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Wednesday, December 21, 2011

Nursing Helps: Engorgement

If you have ever nursed a baby chances are you've dealt with engorgement. Engorgement of the breast is characterized by fluid retention that causes swelling and discomfort in the breast -- which can be quite unpleasant when you think of letting a little person nurse. This generally occurs a few days after a mother has given birth, as her milk comes in, and her body stops making colostrum.

As a woman's body moves from the short phase of making colostrum, into full fledged milk production, the body over produces milk until it is able to regulate to how much the baby generally needs. (aren't our bodies amazing? they've been designed in such a way that they over produce so the baby doesn't go hungry, and then regulates to what that specific baby needs. genius design! i love the human body!!!) Surprisingly the swelling of the breasts is not only the over production of milk, but is actually edema, or water retention in the breast tissue. Much like the swelling in a pregnant woman's legs. This will be exacerbated if the mother had an IV during her birth experience due to the extra fluids in her body.


The pain from engorgement last for varying amounts of time for different women -- it lasted for me for about three days. The pain is only part of the issue, though, engorgement can make breastfeeding difficult in the beginning. The swelling of the breast tissue can make it difficult for a baby to get a "good latch". Following is a list of some ideas on how to relieve your suffering, and also help your baby more comfortably nurse as well. (Note: much of my information has come from the genius book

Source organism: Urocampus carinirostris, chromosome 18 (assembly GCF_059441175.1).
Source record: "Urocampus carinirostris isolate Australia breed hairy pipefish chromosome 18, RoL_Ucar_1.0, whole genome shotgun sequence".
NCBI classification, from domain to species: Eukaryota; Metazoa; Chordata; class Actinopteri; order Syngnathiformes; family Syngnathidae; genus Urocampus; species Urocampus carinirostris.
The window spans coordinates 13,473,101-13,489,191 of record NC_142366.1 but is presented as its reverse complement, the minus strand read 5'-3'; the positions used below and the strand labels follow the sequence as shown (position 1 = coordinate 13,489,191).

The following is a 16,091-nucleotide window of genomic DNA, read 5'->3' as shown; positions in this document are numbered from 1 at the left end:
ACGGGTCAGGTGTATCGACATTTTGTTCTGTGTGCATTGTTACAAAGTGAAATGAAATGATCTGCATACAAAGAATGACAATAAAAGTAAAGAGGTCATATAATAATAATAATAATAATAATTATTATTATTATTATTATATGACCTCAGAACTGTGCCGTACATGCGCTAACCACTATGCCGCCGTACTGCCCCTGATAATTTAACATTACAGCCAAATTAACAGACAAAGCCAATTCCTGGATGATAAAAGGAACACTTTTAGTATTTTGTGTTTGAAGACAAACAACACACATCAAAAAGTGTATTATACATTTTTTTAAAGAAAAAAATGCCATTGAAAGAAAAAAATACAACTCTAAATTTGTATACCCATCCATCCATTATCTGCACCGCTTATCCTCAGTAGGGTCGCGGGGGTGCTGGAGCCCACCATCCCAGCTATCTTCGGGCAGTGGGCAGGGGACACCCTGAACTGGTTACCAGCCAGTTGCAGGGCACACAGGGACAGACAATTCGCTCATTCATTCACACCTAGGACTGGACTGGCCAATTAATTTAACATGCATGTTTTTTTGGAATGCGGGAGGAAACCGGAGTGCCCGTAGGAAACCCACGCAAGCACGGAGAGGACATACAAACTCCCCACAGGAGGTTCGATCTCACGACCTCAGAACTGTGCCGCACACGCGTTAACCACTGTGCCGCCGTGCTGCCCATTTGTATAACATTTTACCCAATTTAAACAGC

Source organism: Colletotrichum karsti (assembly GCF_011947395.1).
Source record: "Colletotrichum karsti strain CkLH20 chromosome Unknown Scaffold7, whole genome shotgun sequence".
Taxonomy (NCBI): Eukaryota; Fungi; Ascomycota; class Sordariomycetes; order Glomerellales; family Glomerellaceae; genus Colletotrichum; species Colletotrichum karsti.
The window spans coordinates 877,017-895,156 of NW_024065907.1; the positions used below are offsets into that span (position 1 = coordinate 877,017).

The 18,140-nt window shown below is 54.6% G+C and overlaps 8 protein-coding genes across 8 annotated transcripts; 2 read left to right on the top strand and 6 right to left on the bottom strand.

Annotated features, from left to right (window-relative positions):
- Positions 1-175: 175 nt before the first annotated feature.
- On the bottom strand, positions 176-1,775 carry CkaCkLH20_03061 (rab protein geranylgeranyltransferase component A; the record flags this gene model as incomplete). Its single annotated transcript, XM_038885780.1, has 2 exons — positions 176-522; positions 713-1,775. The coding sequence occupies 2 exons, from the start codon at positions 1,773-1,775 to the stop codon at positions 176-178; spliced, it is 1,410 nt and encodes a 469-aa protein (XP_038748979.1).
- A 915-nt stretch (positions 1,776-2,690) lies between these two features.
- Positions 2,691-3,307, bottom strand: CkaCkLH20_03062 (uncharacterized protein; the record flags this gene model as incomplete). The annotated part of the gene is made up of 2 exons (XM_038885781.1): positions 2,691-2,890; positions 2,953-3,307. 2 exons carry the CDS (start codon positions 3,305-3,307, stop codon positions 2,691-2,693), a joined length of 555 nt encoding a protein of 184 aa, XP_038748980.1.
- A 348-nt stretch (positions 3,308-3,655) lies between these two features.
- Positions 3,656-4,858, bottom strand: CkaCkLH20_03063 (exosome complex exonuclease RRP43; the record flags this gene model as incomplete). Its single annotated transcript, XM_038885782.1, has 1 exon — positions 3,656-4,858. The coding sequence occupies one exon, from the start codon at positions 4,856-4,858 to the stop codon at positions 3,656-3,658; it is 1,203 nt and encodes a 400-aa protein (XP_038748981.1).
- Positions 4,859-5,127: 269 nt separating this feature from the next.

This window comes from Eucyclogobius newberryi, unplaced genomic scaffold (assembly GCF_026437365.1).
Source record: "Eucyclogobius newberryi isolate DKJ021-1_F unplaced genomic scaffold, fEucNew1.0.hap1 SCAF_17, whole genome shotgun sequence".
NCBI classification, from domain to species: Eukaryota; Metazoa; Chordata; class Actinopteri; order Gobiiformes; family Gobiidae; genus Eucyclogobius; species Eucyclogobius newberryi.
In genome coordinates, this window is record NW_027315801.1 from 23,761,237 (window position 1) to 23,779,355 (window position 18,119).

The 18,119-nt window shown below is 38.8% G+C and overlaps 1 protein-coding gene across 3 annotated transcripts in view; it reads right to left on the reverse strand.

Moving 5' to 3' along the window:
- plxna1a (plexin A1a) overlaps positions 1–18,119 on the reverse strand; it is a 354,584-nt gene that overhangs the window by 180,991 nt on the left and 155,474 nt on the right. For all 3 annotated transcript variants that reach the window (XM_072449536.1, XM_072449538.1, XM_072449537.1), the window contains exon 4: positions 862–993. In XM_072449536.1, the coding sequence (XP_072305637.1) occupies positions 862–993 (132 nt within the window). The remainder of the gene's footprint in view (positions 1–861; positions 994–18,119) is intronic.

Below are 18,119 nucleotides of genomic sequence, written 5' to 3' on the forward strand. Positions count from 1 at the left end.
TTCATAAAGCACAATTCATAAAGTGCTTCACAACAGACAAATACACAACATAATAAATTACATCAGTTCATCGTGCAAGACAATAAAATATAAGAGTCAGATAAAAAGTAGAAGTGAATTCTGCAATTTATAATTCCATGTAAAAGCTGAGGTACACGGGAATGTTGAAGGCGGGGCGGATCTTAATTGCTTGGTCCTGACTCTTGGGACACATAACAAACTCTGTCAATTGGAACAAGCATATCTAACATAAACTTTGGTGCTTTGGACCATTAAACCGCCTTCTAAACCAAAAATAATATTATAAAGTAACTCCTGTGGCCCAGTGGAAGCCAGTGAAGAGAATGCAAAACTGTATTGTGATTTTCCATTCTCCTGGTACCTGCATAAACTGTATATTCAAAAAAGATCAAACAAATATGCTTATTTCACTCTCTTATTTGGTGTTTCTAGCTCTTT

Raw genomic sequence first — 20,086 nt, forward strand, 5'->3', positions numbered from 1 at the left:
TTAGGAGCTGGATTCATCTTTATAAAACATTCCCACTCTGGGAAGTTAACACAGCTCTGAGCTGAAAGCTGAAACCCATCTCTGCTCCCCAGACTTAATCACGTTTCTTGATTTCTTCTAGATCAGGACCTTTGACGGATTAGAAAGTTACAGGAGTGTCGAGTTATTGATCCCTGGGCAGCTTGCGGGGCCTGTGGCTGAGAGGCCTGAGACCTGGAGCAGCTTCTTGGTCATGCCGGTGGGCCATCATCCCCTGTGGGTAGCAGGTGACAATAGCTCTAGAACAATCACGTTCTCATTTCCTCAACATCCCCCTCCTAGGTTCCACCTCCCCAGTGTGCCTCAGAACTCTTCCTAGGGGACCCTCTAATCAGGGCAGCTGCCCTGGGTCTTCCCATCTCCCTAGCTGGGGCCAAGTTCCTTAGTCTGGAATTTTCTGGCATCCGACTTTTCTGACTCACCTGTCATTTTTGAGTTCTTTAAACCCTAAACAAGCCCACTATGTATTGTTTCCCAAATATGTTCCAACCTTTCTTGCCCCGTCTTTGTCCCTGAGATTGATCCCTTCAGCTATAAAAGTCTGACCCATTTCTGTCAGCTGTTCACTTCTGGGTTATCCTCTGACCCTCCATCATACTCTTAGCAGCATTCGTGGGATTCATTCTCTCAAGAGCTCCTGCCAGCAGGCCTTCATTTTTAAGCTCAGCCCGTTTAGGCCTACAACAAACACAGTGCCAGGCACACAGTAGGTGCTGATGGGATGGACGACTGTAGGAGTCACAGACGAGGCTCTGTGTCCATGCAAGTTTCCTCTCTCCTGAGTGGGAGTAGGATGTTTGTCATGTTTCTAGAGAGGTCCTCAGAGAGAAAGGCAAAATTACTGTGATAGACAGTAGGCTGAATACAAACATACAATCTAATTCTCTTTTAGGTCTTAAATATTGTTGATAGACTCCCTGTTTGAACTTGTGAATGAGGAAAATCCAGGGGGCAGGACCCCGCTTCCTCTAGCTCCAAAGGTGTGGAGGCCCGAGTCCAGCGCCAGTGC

The Ultimate Breastfeeding Book of Answers, written by Dr. Jack Newman and Terasa Pitman. If I am using information from this wonderful guide, I will cite a page number in the bullet.)

  • Cold Green Cabbage Leaves: I heard about this from a dear college roommate of mine (Thank you Katy Kingsley!) It's simple: take a cold cabbage leaf and place it inside of your bra. I have heard people say that it works better if you finely chop the cabbage. I never did this myself, I thought the cabbage leaf shape was so convenient. After doing some research though, I think it might be beneficial to try chopping and making a compress. Leave the cold cabbage on the breast until it is wilted, and no longer cold. Replace with more cabbage as you need. Although the coldness is VERY relieving, the real magic occurs due to the fact that cabbage, according to this research, contains some substance that opens the capillaries allowing the movement of trapped fluids! I have recently heard a woman caution against the use of the cabbage help, stating that it will reduce your milk supply. In all of my reading I only came across one mention of this idea, and it was in negation. I never had a problem with my milk supply after using cabbage leaves, I only found relief. I highly recommend it. One caution that I found in more than one place was that the cabbage should never be placed over areas where the skin is broken, but around. I never found the reason why, interestingly enough. Do any of you know why this is?